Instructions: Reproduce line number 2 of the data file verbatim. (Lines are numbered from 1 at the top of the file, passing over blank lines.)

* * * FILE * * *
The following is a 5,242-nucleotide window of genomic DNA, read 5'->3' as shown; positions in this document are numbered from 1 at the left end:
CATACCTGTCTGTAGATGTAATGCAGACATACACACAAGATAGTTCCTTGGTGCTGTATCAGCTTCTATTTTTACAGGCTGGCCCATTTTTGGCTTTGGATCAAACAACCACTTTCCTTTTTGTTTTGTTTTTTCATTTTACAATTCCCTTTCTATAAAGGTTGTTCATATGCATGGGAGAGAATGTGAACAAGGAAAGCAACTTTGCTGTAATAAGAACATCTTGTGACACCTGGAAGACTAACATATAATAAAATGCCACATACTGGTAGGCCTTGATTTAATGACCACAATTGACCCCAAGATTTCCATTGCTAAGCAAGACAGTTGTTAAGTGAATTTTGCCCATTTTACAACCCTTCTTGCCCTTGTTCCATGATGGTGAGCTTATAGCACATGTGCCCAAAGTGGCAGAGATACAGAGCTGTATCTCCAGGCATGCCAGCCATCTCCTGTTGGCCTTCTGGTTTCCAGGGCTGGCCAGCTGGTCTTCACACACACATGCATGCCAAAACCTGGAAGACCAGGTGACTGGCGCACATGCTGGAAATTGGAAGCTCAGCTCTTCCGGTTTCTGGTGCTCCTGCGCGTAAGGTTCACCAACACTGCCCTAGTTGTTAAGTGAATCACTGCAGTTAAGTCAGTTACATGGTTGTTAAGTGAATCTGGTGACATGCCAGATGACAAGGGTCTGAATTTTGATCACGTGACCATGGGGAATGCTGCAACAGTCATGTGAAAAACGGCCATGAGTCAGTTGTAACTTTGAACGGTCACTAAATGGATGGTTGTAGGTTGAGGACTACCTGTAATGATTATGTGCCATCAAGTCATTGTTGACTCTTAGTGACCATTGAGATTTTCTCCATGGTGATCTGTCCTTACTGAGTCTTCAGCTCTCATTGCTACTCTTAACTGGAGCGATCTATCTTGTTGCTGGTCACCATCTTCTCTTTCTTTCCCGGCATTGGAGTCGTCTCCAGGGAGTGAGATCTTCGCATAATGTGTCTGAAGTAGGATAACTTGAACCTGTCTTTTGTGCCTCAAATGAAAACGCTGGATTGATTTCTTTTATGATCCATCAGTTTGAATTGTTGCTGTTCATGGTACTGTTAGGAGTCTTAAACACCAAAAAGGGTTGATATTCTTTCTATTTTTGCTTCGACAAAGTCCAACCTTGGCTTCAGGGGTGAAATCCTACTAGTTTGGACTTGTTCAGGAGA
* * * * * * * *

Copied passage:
CATACCTGTCTGTAGATGTAATGCAGACATACACACAAGATAGTTCCTTGGTGCTGTATCAGCTTCTATTTTTACAGGCTGGCCCATTTTTGGCTTTGGATCAAACAACCACTTTCCTTTTTGTTTTGTTTTTTCATTTTACAATTCCCTTTCTATAAAGGTTGTTCATATGCATGGGAGAGAATGTGAACAAGGAAAGCAACTTTGCTGTAATAAGAACATCTTGTGACACCTGGAAGACTAACATATAATAAAATGCCACATACTGGTAGGCCTTGATTTAATGACCACAATTGACCCCAAGATTTCCATTGCTAAGCAAGACAGTTGTTAAGTGAATTTTGCCCATTTTACAACCCTTCTTGCCCTTGTTCCATGATGGTGAGCTTATAGCACATGTGCCCAAAGTGGCAGAGATACAGAGCTGTATCTCCAGGCATGCCAGCCATCTCCTGTTGGCCTTCTGGTTTCCAGGGCTGGCCAGCTGGTCTTCACACACACATGCATGCCAAAACCTGGAAGACCAGGTGACTGGCGCACATGCTGGAAATTGGAAGCTCAGCTCTTCCGGTTTCTGGTGCTCCTGCGCGTAAGGTTCACCAACACTGCCCTAGTTGTTAAGTGAATCACTGCAGTTAAGTCAGTTACATGGTTGTTAAGTGAATCTGGTGACATGCCAGATGACAAGGGTCTGAATTTTGATCACGTGACCATGGGGAATGCTGCAACAGTCATGTGAAAAACGGCCATGAGTCAGTTGTAACTTTGAACGGTCACTAAATGGATGGTTGTAGGTTGAGGACTACCTGTAATGATTATGTGCCATCAAGTCATTGTTGACTCTTAGTGACCATTGAGATTTTCTCCATGGTGATCTGTCCTTACTGAGTCTTCAGCTCTCATTGCTACTCTTAACTGGAGCGATCTATCTTGTTGCTGGTCACCATCTTCTCTTTCTTTCCCGGCATTGGAGTCGTCTCCAGGGAGTGAGATCTTCGCATAATGTGTCTGAAGTAGGATAACTTGAACCTGTCTTTTGTGCCTCAAATGAAAACGCTGGATTGATTTCTTTTATGATCCATCAGTTTGAATTGTTGCTGTTCATGGTACTGTTAGGAGTCTTAAACACCAAAAAGGGTTGATATTCTTTCTATTTTTGCTTCGACAAAGTCCAACCTTGGCTTCAGGGGTGAAATCCTACTAGTTTGGACTTGTTCAGGAGA